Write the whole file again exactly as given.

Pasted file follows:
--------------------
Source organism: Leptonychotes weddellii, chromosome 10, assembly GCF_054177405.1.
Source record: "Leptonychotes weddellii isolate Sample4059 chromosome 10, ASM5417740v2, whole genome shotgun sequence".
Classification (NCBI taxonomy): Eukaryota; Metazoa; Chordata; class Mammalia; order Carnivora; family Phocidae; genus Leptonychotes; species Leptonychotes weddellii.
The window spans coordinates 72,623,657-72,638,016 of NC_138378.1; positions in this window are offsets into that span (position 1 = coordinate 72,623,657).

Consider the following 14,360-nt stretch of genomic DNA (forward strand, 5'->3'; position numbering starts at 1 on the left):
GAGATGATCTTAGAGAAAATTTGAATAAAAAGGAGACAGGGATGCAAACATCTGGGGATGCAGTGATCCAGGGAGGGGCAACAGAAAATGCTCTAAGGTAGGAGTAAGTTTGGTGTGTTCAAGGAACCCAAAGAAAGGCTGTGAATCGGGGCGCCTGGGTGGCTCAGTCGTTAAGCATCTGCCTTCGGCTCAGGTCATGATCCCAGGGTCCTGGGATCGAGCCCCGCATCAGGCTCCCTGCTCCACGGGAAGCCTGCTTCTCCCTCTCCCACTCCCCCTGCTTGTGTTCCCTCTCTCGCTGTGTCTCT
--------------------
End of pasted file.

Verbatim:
Source organism: Leptonychotes weddellii, chromosome 10, assembly GCF_054177405.1.
Source record: "Leptonychotes weddellii isolate Sample4059 chromosome 10, ASM5417740v2, whole genome shotgun sequence".
Classification (NCBI taxonomy): Eukaryota; Metazoa; Chordata; class Mammalia; order Carnivora; family Phocidae; genus Leptonychotes; species Leptonychotes weddellii.
The window spans coordinates 72,623,657-72,638,016 of NC_138378.1; positions in this window are offsets into that span (position 1 = coordinate 72,623,657).

Consider the following 14,360-nt stretch of genomic DNA (forward strand, 5'->3'; position numbering starts at 1 on the left):
GAGATGATCTTAGAGAAAATTTGAATAAAAAGGAGACAGGGATGCAAACATCTGGGGATGCAGTGATCCAGGGAGGGGCAACAGAAAATGCTCTAAGGTAGGAGTAAGTTTGGTGTGTTCAAGGAACCCAAAGAAAGGCTGTGAATCGGGGCGCCTGGGTGGCTCAGTCGTTAAGCATCTGCCTTCGGCTCAGGTCATGATCCCAGGGTCCTGGGATCGAGCCCCGCATCAGGCTCCCTGCTCCACGGGAAGCCTGCTTCTCCCTCTCCCACTCCCCCTGCTTGTGTTCCCTCTCTCGCTGTGTCTCT